I did not run for Congress to be silent. I did not run for Congress to sit on the sidelines. I ran because I believed it was time to restore moral clarity and courage to Congress. To fight and to defend our democracy.
— Ilhan Omar (@IlhanMN) April 13, 2019
I’m sure the Representative is a very nice lady who loves dogs and wants the best for America.
But “restoring moral clarity to Congress” is, frankly, frightening.
Take it as a given that congresscritters are immoral, that they legislate immorally and that that’s bad. But there’s a lot of ground between “immorality” and “moral clarity.” And consensus on moral clarity is quite narrow. Take care of your children. Don’t murder. Don’t steal. … and already we are on the ragged edge of moral clarity, as there are are tribes that make broad exceptions for people from other tribes: It’s okay to steal from gadjo, or Igbo, or rich people.
What is morally clear to one person is often less than clear, or even clearly wrong, to another. To me it’s clearly immoral for a person to delegate to government what it would be immoral for the person to do. Most people, including, I venture to guess, Representative Omar, disagree.
Every grownup should have some scars, and should have some resulting enduring moral clarity about some things. As a cooler Omar said, A man gotta have a code.
But moral clarity imposed on others (as through theocracy) is a dangerous thing. When non-consensus moral clarity is imposed on others, consensus moral clarity may fall by the wayside. For example, the Taliban has moral clarity, with which many people would not agree, and which it imposes on others. When its moral clarity (for example, homosexuality is immoral) meets murder is wrong the latter yields, and people die.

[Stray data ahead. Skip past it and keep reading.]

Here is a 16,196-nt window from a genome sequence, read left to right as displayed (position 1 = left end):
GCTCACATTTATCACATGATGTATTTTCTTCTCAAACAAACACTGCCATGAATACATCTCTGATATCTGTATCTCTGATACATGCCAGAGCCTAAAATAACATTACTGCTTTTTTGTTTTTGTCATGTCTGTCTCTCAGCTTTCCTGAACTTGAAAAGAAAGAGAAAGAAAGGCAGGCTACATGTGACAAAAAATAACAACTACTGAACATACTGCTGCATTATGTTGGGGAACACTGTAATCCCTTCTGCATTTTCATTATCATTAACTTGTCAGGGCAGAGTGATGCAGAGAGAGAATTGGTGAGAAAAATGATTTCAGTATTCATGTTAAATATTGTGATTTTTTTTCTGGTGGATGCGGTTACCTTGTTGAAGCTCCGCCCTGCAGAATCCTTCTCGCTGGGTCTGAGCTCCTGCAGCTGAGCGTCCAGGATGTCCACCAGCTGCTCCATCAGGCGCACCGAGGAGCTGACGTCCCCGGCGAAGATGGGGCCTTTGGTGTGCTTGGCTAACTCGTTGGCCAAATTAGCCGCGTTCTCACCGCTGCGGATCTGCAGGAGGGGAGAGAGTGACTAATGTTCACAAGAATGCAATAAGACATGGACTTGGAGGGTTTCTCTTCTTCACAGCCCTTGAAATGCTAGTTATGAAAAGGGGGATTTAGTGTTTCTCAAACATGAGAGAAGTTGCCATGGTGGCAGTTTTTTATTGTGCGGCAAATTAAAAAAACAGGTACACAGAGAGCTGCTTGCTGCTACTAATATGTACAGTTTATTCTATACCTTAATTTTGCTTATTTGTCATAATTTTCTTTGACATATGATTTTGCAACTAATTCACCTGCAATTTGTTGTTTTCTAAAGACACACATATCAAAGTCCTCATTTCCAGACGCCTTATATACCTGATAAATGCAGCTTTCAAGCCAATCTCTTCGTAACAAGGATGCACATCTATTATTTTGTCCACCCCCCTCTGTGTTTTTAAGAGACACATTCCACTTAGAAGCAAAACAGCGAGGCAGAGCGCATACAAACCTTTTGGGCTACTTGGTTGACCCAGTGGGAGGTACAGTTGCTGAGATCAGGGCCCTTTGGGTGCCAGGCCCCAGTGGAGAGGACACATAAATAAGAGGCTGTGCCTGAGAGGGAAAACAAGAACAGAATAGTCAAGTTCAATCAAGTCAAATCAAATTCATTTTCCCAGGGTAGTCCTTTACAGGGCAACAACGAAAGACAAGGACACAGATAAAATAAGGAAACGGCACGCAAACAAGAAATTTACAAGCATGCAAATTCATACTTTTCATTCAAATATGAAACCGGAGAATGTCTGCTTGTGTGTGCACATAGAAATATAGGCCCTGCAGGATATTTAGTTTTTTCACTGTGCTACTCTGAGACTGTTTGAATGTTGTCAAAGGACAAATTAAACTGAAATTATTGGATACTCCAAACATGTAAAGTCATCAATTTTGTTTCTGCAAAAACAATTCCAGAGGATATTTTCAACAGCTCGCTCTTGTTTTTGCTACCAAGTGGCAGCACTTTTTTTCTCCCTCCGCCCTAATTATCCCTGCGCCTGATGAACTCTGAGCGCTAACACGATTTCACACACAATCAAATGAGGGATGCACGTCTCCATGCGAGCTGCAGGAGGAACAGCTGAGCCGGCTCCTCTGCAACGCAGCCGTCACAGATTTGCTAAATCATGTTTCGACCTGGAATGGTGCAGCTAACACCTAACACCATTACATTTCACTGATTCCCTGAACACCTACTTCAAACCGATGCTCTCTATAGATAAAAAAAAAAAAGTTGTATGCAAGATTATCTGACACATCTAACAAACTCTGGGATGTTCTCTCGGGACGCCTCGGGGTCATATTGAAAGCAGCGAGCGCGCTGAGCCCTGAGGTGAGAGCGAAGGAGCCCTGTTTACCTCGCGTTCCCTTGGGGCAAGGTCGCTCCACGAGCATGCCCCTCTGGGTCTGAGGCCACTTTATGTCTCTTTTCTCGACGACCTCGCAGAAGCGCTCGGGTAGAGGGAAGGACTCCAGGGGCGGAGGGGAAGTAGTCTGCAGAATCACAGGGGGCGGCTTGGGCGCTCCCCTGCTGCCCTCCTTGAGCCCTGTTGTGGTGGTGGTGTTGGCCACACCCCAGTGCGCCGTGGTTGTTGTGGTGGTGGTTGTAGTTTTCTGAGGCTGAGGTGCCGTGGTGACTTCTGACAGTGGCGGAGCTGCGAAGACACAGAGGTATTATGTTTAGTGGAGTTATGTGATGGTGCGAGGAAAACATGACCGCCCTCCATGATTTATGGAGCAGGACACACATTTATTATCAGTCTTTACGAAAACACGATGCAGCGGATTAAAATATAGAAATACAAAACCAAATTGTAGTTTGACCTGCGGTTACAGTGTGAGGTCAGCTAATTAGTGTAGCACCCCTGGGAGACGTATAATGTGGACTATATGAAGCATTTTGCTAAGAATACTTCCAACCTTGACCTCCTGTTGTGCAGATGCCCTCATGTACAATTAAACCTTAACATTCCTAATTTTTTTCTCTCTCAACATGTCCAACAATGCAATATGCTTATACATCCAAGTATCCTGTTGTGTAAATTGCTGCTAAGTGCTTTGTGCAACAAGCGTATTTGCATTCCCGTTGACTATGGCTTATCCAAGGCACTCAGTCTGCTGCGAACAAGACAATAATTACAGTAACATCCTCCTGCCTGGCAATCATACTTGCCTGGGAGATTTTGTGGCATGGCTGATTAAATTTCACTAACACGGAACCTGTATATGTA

So when Representative Omar proposes “restoring moral clarity” to Congress, I have to wonder whose moral clarity she means. Congress follows consensus morality pretty already (given that there is no consensus that it is immoral for the state to do what a person could not morally do himself).
Omar may mean her own moral clarity. If so, even if she and I agreed on all moral issues (see “delegated immorality,” above) I wouldn’t want her imposing that moral clarity on the nation. We should all mistrust anyone who wishes to impose their moral clarity on others.
Omar believes in “democracy,” so she may mean not consensus moral clarity or her own moral clarity but instead the moral clarity of the majority.
I trust that no more. Most of us are mostly wrong, and we are easily led to be even more wrong. Gathering facts and applying reason is hard work, and most are too busy watching TV to do it. So I trust myself to be more right about the things that I’ve given some thought to than the majority could ever be.
People who think the majority subscribes to their morality should be no more willing to let Congress act on the moral clarity of the majority—those people are probably wrong about majority moral clarity, and even if they aren’t, they are wrong about what majority moral clarity twenty years from now. Imagine the Left’s reaction if a right-wing politician had, twenty years ago, talked about “restoring moral clarity” to Congress.
Ultimately, in a contest of moral clarities, the most certain or the most violent will prevail. The most certain is probably not the most correct, and the most violent is certainly not. So if we’re going to look for moral clarity from Congress, we’re in for a bumpy ride.
Well … bumpier than we were in for already.